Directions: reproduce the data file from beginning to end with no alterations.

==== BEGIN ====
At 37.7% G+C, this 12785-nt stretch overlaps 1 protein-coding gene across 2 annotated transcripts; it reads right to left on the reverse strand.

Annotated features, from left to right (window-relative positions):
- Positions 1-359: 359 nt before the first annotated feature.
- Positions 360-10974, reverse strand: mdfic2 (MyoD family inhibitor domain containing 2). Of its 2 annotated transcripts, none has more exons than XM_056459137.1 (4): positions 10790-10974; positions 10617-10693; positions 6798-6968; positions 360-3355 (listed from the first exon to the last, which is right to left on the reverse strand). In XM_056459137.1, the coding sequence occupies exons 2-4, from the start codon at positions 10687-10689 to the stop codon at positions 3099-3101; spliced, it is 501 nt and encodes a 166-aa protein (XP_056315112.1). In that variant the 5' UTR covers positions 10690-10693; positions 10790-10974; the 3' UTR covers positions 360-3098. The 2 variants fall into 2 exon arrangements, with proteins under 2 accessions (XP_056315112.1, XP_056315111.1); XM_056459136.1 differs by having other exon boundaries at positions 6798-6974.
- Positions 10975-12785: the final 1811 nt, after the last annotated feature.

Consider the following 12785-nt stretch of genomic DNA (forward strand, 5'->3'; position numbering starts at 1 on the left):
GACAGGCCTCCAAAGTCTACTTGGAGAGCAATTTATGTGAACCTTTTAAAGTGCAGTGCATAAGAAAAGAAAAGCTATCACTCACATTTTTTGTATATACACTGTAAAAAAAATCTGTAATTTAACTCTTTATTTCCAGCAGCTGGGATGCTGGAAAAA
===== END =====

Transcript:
At 37.7% G+C, this 12785-nt stretch overlaps 1 protein-coding gene across 2 annotated transcripts; it reads right to left on the reverse strand.

Annotated features, from left to right (window-relative positions):
- Positions 1-359: 359 nt before the first annotated feature.
- Positions 360-10974, reverse strand: mdfic2 (MyoD family inhibitor domain containing 2). Of its 2 annotated transcripts, none has more exons than XM_056459137.1 (4): positions 10790-10974; positions 10617-10693; positions 6798-6968; positions 360-3355 (listed from the first exon to the last, which is right to left on the reverse strand). In XM_056459137.1, the coding sequence occupies exons 2-4, from the start codon at positions 10687-10689 to the stop codon at positions 3099-3101; spliced, it is 501 nt and encodes a 166-aa protein (XP_056315112.1). In that variant the 5' UTR covers positions 10690-10693; positions 10790-10974; the 3' UTR covers positions 360-3098. The 2 variants fall into 2 exon arrangements, with proteins under 2 accessions (XP_056315112.1, XP_056315111.1); XM_056459136.1 differs by having other exon boundaries at positions 6798-6974.
- Positions 10975-12785: the final 1811 nt, after the last annotated feature.

Consider the following 12785-nt stretch of genomic DNA (forward strand, 5'->3'; position numbering starts at 1 on the left):
GACAGGCCTCCAAAGTCTACTTGGAGAGCAATTTATGTGAACCTTTTAAAGTGCAGTGCATAAGAAAAGAAAAGCTATCACTCACATTTTTTGTATATACACTGTAAAAAAAATCTGTAATTTAACTCTTTATTTCCAGCAGCTGGGATGCTGGAAAAA